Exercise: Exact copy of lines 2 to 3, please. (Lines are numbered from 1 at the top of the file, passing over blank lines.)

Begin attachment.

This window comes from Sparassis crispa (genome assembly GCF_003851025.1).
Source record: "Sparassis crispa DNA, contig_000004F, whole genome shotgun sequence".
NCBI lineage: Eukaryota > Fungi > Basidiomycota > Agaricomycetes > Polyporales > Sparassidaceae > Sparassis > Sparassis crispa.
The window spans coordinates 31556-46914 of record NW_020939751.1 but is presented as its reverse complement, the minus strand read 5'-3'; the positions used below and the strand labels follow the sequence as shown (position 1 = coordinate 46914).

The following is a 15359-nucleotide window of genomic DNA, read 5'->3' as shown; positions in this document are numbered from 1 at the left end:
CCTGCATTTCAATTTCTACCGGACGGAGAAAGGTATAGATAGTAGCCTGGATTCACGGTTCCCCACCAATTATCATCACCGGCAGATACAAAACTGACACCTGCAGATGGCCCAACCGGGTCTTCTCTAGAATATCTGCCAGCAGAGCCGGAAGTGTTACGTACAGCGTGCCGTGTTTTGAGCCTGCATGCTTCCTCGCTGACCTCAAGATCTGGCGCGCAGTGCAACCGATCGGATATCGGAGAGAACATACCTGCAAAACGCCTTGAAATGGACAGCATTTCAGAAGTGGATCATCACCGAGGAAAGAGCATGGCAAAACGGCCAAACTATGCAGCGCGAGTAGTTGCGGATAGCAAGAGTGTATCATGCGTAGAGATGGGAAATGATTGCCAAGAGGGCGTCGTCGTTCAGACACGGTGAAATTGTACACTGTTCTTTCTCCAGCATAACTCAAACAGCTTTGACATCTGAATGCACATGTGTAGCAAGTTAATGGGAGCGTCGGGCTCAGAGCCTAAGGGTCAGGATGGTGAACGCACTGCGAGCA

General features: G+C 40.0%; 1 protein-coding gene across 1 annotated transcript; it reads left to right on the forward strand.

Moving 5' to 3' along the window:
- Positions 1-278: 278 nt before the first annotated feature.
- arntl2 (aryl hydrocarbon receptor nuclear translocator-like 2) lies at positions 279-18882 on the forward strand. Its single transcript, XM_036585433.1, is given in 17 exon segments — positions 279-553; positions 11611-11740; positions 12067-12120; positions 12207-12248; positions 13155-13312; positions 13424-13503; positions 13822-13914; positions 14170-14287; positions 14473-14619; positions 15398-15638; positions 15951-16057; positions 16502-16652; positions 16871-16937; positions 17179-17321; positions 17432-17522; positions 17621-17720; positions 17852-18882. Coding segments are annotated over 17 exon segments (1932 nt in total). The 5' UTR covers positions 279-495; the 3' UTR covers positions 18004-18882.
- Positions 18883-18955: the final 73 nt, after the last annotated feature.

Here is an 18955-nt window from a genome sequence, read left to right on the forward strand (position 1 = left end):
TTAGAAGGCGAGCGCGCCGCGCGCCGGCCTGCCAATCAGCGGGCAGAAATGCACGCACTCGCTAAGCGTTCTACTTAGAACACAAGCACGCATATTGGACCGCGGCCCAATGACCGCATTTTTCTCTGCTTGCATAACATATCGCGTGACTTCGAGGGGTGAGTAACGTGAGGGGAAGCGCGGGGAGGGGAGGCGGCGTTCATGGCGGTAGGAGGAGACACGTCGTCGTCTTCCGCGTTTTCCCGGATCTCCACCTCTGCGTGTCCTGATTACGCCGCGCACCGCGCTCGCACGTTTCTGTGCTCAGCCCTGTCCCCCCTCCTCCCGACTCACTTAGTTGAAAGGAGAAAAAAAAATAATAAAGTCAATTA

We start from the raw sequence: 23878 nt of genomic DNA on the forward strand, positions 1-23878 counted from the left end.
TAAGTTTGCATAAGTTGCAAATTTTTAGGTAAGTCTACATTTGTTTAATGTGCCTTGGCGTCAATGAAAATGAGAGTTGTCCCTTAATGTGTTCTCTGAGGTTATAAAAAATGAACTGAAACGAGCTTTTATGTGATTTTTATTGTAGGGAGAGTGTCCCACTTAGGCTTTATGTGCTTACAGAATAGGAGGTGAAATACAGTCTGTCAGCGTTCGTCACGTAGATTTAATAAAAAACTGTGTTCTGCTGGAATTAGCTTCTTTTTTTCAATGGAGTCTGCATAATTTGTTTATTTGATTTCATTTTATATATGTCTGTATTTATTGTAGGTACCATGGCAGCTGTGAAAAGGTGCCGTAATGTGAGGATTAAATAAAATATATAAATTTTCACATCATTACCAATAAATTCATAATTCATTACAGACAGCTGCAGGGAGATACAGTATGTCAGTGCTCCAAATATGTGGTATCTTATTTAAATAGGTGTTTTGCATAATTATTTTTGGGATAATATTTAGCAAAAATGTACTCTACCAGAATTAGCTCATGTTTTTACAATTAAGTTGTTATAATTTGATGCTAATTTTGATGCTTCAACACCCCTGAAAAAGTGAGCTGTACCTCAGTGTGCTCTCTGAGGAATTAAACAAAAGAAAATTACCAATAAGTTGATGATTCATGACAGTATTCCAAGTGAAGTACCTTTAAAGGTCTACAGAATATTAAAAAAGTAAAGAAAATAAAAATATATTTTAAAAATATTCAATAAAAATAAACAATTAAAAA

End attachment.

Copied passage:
Source record: "Sparassis crispa DNA, contig_000004F, whole genome shotgun sequence".
NCBI lineage: Eukaryota > Fungi > Basidiomycota > Agaricomycetes > Polyporales > Sparassidaceae > Sparassis > Sparassis crispa.